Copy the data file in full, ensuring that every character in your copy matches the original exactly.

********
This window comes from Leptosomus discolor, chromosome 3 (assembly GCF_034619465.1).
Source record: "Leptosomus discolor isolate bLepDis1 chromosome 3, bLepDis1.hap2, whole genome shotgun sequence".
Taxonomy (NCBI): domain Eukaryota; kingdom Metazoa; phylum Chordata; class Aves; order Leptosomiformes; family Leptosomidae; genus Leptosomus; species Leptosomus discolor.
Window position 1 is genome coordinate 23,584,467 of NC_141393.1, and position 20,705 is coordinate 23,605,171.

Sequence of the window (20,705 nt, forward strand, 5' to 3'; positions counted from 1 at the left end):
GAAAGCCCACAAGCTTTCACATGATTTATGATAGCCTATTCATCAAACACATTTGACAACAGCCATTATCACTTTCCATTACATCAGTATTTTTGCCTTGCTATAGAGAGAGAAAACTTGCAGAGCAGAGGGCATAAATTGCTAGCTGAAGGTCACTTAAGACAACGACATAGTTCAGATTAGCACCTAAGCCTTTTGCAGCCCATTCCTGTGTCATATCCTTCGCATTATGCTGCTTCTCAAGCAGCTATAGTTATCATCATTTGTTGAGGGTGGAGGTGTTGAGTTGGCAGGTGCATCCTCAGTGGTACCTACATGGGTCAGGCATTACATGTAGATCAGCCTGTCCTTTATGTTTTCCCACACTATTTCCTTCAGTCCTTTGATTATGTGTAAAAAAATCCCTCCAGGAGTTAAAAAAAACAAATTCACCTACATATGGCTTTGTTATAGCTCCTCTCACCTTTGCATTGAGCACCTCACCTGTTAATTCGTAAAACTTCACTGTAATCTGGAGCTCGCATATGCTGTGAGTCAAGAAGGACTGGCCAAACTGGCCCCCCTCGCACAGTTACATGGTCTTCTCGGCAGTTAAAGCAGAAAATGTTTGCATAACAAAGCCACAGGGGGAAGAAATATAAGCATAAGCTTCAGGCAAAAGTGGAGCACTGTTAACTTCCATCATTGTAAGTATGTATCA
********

This window comes from Leptosomus discolor, chromosome 3 (assembly GCF_034619465.1).
Source record: "Leptosomus discolor isolate bLepDis1 chromosome 3, bLepDis1.hap2, whole genome shotgun sequence".
Taxonomy (NCBI): domain Eukaryota; kingdom Metazoa; phylum Chordata; class Aves; order Leptosomiformes; family Leptosomidae; genus Leptosomus; species Leptosomus discolor.
Window position 1 is genome coordinate 23,584,467 of NC_141393.1, and position 20,705 is coordinate 23,605,171.

Sequence of the window (20,705 nt, forward strand, 5' to 3'; positions counted from 1 at the left end):
GAAAGCCCACAAGCTTTCACATGATTTATGATAGCCTATTCATCAAACACATTTGACAACAGCCATTATCACTTTCCATTACATCAGTATTTTTGCCTTGCTATAGAGAGAGAAAACTTGCAGAGCAGAGGGCATAAATTGCTAGCTGAAGGTCACTTAAGACAACGACATAGTTCAGATTAGCACCTAAGCCTTTTGCAGCCCATTCCTGTGTCATATCCTTCGCATTATGCTGCTTCTCAAGCAGCTATAGTTATCATCATTTGTTGAGGGTGGAGGTGTTGAGTTGGCAGGTGCATCCTCAGTGGTACCTACATGGGTCAGGCATTACATGTAGATCAGCCTGTCCTTTATGTTTTCCCACACTATTTCCTTCAGTCCTTTGATTATGTGTAAAAAAATCCCTCCAGGAGTTAAAAAAAACAAATTCACCTACATATGGCTTTGTTATAGCTCCTCTCACCTTTGCATTGAGCACCTCACCTGTTAATTCGTAAAACTTCACTGTAATCTGGAGCTCGCATATGCTGTGAGTCAAGAAGGACTGGCCAAACTGGCCCCCCTCGCACAGTTACATGGTCTTCTCGGCAGTTAAAGCAGAAAATGTTTGCATAACAAAGCCACAGGGGGAAGAAATATAAGCATAAGCTTCAGGCAAAAGTGGAGCACTGTTAACTTCCATCATTGTAAGTATGTATCA